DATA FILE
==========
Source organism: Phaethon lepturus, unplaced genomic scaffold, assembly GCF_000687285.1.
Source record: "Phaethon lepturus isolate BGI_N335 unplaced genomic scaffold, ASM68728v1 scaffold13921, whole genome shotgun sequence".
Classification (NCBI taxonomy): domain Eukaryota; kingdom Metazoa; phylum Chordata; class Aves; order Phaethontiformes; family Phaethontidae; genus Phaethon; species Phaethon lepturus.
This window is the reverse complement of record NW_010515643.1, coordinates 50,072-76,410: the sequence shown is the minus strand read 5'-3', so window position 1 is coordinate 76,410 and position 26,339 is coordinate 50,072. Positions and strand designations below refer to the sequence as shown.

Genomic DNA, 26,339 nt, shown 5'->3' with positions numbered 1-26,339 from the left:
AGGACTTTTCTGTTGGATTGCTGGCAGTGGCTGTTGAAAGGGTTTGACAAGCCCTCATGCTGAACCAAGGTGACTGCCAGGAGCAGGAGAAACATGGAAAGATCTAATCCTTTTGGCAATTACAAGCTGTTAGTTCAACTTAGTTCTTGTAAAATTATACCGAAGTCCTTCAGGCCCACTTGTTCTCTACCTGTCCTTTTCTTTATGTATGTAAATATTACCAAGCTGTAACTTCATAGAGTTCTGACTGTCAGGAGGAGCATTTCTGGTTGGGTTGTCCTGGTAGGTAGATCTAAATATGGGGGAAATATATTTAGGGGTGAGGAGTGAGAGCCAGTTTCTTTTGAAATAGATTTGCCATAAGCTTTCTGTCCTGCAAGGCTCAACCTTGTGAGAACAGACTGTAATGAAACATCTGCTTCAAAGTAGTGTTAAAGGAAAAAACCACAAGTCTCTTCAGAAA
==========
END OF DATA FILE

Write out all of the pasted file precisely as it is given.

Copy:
Source organism: Phaethon lepturus, unplaced genomic scaffold, assembly GCF_000687285.1.
Source record: "Phaethon lepturus isolate BGI_N335 unplaced genomic scaffold, ASM68728v1 scaffold13921, whole genome shotgun sequence".
Classification (NCBI taxonomy): domain Eukaryota; kingdom Metazoa; phylum Chordata; class Aves; order Phaethontiformes; family Phaethontidae; genus Phaethon; species Phaethon lepturus.
This window is the reverse complement of record NW_010515643.1, coordinates 50,072-76,410: the sequence shown is the minus strand read 5'-3', so window position 1 is coordinate 76,410 and position 26,339 is coordinate 50,072. Positions and strand designations below refer to the sequence as shown.

Genomic DNA, 26,339 nt, shown 5'->3' with positions numbered 1-26,339 from the left:
AGGACTTTTCTGTTGGATTGCTGGCAGTGGCTGTTGAAAGGGTTTGACAAGCCCTCATGCTGAACCAAGGTGACTGCCAGGAGCAGGAGAAACATGGAAAGATCTAATCCTTTTGGCAATTACAAGCTGTTAGTTCAACTTAGTTCTTGTAAAATTATACCGAAGTCCTTCAGGCCCACTTGTTCTCTACCTGTCCTTTTCTTTATGTATGTAAATATTACCAAGCTGTAACTTCATAGAGTTCTGACTGTCAGGAGGAGCATTTCTGGTTGGGTTGTCCTGGTAGGTAGATCTAAATATGGGGGAAATATATTTAGGGGTGAGGAGTGAGAGCCAGTTTCTTTTGAAATAGATTTGCCATAAGCTTTCTGTCCTGCAAGGCTCAACCTTGTGAGAACAGACTGTAATGAAACATCTGCTTCAAAGTAGTGTTAAAGGAAAAAACCACAAGTCTCTTCAGAAA